UBC Theses and Dissertations
Effect of chlorpromazine (largactil) on Porteus maze performance Quinn, Michael James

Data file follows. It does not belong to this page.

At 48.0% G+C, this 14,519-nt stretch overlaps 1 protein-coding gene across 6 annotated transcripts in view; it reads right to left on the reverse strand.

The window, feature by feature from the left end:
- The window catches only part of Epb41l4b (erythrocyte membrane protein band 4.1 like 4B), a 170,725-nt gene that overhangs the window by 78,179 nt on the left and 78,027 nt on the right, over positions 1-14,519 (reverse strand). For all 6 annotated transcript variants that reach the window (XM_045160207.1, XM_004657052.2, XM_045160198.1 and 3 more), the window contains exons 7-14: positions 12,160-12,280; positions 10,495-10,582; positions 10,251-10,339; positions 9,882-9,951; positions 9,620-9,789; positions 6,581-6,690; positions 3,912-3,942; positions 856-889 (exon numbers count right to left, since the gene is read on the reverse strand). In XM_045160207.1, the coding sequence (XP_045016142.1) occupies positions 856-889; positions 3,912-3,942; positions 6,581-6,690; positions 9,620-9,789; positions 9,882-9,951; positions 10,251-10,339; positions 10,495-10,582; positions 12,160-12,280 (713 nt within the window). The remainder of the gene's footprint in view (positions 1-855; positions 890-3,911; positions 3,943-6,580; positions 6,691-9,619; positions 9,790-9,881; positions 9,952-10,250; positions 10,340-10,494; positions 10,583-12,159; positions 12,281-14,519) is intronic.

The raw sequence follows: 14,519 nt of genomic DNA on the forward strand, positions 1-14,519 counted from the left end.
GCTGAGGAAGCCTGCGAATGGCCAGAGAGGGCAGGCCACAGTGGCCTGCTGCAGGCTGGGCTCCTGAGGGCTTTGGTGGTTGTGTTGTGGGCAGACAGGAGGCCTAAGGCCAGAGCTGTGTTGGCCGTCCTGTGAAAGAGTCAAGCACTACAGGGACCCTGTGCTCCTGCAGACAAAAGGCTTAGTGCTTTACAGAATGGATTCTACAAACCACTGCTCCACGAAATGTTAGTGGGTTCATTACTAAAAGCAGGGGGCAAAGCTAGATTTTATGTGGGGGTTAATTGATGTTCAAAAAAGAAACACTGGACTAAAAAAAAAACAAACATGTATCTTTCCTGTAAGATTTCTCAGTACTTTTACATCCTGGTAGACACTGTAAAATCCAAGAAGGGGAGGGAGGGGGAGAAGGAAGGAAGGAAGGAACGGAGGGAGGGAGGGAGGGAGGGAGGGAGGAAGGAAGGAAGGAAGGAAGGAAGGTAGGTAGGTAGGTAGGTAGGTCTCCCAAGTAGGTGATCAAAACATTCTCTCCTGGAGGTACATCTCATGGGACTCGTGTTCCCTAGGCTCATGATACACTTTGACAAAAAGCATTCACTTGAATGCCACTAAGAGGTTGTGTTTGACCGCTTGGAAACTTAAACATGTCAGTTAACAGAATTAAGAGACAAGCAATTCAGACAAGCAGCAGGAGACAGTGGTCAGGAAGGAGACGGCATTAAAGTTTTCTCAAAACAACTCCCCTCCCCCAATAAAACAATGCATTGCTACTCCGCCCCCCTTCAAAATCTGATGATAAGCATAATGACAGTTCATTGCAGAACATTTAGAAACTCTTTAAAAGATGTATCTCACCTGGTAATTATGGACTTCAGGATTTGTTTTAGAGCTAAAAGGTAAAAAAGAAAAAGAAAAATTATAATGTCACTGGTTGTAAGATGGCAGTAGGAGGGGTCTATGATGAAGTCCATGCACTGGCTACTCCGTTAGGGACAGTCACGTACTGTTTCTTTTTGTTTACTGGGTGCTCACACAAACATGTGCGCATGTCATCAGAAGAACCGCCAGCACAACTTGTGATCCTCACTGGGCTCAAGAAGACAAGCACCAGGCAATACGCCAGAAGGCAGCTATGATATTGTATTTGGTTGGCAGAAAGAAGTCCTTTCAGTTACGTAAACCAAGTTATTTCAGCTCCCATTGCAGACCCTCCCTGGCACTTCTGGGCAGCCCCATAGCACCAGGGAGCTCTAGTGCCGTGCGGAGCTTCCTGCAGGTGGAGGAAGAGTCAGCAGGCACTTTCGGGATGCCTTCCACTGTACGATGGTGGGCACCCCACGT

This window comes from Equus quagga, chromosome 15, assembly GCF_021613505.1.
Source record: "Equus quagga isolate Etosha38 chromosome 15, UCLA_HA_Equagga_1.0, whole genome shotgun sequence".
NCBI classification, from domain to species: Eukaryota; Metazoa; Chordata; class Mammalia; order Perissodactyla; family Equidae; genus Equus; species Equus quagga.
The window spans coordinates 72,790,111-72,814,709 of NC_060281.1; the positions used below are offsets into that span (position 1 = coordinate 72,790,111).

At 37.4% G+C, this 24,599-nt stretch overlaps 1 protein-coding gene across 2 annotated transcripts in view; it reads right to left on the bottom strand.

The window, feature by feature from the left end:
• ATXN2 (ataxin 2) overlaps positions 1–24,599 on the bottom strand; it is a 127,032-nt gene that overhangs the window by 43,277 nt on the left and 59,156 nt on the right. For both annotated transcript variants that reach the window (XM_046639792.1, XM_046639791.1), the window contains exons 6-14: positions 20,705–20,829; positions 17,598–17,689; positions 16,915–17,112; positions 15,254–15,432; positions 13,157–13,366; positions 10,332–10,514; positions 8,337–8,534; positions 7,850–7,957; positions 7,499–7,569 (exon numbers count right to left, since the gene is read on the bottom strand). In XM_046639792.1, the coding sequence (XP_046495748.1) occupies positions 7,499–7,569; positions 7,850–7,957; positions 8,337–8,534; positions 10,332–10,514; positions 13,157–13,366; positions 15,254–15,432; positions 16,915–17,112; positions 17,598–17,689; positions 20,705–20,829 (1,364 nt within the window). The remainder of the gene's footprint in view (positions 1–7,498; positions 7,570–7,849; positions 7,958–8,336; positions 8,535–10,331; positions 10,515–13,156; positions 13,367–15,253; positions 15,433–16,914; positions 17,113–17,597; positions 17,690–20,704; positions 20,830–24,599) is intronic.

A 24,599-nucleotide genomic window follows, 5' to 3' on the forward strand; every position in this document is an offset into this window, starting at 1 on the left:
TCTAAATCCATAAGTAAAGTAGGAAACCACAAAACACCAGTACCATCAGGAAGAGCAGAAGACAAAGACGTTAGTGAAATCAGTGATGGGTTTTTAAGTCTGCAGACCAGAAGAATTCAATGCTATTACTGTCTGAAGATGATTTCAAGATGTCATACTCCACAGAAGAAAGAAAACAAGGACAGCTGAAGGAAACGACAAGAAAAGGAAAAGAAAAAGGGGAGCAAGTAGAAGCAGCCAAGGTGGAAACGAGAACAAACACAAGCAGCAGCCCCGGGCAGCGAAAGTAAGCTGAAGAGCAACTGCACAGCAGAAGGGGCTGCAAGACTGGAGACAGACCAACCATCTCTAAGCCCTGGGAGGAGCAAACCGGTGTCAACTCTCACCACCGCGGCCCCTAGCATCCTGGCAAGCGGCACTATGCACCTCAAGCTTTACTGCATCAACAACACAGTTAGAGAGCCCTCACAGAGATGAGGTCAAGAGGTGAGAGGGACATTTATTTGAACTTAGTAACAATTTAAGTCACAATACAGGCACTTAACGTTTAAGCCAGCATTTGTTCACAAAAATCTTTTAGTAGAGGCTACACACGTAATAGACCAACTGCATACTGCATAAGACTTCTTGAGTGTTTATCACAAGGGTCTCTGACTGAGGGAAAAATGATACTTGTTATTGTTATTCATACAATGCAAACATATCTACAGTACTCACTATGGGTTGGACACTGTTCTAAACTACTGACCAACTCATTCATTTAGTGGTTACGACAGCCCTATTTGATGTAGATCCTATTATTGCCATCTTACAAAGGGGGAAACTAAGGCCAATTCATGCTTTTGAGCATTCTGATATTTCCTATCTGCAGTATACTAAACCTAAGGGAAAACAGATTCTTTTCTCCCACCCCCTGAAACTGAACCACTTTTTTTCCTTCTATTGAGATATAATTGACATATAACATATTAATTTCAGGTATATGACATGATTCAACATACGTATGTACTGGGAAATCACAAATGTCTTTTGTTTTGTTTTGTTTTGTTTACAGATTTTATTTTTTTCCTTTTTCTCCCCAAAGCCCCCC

This study was designed to assess the effect of chlorpromazine, a "tranquilizing" drug on Porteus Maze Performance, and to find whether such effect was permanent or transitory. The drug's effect on clinical behavior was also evaluated. Subjects were 44 adult, male, chronic psychotics from the Mental Hospital, British Columbia. Each pair was matched exactly on initial Maze scores and as closely as possible for age, hospital duration, education, occupation, and marital status. All subjects: had been diagnosed as schizophrenic; had not had chlorpromazine previously; had not been operated on psychosurgically; had been hospitalized for at least three years; showed no evidence of organic brain disease. Experimental subjects were selected by random method. The L-M Fergus Falls Behavior Rating Scale was used to evaluate clinical behavior. The experimental group received 300 mg. daily of chlorpromazine for 30 days, and the control group received 300 mg. daily of placebos for the same period. Maze scores and Behavior ratings were obtained for each subject before medication, during medication, and after medication. The results were treated statistically to find if there were any significant differences between the two groups. The conclusions were that chlorpromazine had no significant effect on either Maze performance or clinical behavior. The results were in the expected direction but the Maze decrement and the clinical Improvement attributable to chlorpromazine were too slight to have statistical significance. It was tentatively-concluded: 1. that Maze decrements resulting from chlorpromazine are transitory; 2. that a decline in clinical behavior shown by the control group was due to placebo effect; 3. that the maximum effects of chlorpromazine were not achieved due to the composition of the group, the moderate dose, and the short duration of treatment.
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